Oil prices rose, during trading today, Thursday, July 7, 2022, to regain some of the large losses incurred during the previous two sessions.
Investors refocused on limited supplies, in conjunction with continuing fears of a global recession, after inflation in most countries of the world hit record levels.
Oil prices today
The price of the futures contract for the benchmark Brent crude – for September delivery – increased by 1.67%, to record 101.46 dollars per barrel.
The price of West Texas Intermediate crude futures – August delivery – also rose by 1.47%, to $99.69 a barrel, according to data seen by the specialized energy platform.
On Wednesday, oil prices closed at their lowest level since April 11, and the decline came after a significant drop on Tuesday, despite tight global supplies.
West Texas Intermediate crude fell, on Tuesday, by 8%, while Brent crude fell by 9%, a decrease of $ 10.73, which is the third largest decline for the benchmark crude since it began trading in 1988.
“Recession fears continue to grow, and that obviously raises some concerns about the demand outlook,” said Warren Patterson, head of commodity research at ING.
He added that it is difficult to expect a significant drop in oil prices; The monthly spreads for Brent crude are still in wide decline; This indicates a shortage of supplies, especially that spot crude prices are higher than the prices of the coming months.
Patterson noted that the recent Iran nuclear talks do not appear to have achieved much, Reuters reported.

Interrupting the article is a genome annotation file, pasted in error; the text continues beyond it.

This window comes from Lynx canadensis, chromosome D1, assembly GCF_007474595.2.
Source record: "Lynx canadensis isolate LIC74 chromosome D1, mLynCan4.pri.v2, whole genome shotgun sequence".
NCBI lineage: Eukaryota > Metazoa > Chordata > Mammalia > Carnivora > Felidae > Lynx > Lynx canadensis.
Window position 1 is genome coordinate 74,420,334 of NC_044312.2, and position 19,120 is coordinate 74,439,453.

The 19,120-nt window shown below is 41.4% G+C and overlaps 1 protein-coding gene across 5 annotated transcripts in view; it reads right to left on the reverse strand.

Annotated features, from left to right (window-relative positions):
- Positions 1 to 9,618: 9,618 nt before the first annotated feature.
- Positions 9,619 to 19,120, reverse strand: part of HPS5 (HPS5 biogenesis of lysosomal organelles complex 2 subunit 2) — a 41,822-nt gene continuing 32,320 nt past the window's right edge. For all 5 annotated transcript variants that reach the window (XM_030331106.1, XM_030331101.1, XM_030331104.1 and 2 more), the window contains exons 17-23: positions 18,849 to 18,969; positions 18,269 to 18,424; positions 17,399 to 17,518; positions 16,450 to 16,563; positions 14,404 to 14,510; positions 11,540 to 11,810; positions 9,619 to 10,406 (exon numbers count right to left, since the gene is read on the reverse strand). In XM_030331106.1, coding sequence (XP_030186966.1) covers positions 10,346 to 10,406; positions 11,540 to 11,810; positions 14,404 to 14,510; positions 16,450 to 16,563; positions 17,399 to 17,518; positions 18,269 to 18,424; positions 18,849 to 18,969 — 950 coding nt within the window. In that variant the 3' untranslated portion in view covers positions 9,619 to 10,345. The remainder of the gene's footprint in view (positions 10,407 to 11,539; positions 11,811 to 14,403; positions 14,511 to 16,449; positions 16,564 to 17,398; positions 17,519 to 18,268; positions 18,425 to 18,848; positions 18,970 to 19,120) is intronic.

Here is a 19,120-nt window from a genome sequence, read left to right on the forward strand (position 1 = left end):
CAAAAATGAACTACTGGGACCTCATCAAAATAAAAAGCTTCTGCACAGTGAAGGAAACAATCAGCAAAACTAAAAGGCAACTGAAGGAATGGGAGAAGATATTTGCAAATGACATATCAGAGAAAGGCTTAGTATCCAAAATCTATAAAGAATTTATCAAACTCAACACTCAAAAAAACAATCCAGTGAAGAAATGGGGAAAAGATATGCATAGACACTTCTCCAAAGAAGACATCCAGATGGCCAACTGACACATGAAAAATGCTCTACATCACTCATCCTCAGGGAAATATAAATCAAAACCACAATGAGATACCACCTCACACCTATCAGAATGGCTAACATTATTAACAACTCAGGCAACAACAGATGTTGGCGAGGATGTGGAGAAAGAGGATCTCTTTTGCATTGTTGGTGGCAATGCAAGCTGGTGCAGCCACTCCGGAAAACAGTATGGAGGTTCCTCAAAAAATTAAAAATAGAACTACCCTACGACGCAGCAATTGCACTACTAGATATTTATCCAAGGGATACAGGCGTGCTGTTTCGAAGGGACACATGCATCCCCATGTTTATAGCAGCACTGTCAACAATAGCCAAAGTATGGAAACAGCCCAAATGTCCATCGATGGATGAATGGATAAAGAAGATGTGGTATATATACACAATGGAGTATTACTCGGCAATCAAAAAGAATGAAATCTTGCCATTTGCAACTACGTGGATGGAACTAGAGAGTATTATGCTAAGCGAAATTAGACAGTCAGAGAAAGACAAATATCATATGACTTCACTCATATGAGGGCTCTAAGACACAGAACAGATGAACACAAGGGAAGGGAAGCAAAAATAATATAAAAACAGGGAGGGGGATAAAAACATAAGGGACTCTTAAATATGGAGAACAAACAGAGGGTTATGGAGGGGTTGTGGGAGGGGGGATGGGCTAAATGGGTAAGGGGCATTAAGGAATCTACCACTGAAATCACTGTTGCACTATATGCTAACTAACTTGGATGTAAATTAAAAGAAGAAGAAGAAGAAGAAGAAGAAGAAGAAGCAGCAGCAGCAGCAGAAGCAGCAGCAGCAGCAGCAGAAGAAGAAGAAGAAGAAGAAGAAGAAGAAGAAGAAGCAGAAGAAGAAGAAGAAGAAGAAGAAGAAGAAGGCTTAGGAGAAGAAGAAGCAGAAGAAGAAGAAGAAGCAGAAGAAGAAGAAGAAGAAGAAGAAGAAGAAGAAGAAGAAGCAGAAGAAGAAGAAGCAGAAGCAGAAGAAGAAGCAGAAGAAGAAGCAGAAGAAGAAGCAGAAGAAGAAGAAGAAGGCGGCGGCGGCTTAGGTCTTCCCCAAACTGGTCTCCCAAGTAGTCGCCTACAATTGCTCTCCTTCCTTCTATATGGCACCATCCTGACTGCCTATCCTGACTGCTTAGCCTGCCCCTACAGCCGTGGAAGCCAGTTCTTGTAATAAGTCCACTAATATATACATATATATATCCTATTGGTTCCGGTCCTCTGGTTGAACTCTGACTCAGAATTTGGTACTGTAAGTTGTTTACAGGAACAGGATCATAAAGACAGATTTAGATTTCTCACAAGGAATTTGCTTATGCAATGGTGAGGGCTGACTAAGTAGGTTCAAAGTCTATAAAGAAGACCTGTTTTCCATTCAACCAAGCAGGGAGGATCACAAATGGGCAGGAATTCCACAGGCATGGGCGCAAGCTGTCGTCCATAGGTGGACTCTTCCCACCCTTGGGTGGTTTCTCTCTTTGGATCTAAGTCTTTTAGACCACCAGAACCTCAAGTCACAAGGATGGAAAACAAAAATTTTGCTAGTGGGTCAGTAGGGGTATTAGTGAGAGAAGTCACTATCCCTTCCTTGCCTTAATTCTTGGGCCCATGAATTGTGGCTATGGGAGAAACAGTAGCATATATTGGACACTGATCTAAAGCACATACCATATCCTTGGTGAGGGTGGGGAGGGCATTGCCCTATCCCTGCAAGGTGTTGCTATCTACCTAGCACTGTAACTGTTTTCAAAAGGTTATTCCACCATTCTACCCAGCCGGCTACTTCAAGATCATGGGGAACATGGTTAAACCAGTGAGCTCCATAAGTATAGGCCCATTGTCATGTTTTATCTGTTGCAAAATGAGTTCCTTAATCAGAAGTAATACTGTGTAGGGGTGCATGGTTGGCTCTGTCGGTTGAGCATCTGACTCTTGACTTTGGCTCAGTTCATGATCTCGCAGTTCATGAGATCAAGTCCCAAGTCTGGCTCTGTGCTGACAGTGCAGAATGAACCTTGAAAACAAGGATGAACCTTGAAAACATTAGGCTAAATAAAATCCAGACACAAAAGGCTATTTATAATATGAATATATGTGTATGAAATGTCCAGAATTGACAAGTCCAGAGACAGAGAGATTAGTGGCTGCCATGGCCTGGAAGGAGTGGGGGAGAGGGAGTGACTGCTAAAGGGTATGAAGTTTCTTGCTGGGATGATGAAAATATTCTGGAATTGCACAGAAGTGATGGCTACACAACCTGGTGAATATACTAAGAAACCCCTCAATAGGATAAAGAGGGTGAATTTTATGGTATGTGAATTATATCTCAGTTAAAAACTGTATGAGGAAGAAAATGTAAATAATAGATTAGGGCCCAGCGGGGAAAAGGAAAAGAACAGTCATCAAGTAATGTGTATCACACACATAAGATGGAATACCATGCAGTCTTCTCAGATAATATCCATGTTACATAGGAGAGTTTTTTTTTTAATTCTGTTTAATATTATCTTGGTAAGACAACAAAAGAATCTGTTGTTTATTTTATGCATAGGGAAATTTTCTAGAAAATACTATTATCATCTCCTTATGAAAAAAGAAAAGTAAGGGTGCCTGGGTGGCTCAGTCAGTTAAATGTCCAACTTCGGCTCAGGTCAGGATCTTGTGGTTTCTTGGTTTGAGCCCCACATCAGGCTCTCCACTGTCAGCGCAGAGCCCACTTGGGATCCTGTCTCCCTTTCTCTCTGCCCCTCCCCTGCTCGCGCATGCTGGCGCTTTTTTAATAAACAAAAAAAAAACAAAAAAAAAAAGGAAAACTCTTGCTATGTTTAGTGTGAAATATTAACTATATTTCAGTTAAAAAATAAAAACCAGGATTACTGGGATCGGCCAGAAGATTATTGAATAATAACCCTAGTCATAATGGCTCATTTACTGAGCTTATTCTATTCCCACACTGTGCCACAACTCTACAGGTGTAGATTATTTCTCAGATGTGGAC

Washington tightened sanctions on Iran on Wednesday and put pressure on Tehran as it seeks to revive the 2015 Iran nuclear deal.
The Eurasia Consulting Group cut the odds of a US-Iran deal this year to 35% from 40%, saying Tehran was “likely to be ambivalent” about the deal.
In recent weeks, oil prices have fallen along with other commodities such as metals and palm oil as central banks around the world have raised interest rates to fight rising inflation; Which raised fears of a sharp economic slowdown and damaged demand for goods.
FGE Consulting still expects demand growth of about 2 million barrels per day until the end of 2023; The looming economic slowdown is countered in part by an ongoing recovery in mobility.
“If the expected recession is not severe, the price of crude oil should remain in the $100 per barrel range for the next two to three years,” said FGE analyst Feridun Fisherky.
Traders are watching for possible disruptions to oil supplies in the Caspian Sea Pipeline Consortium, which a Russian court has ordered to suspend activity for 30 days.
Exports in the Caspian Sea pipelines, which handle about 1% of global oil supplies, were still flowing as of Wednesday morning.
In addition, investors are awaiting US government data due on Thursday, which will shed light on the state of domestic oil and fuel inventories.
And industry data showed, yesterday, Wednesday, that US oil stocks rose by 3.8 million barrels, last week, and gasoline stocks fell by 1.8 million barrels, while distillate stocks fell by 635,000 barrels.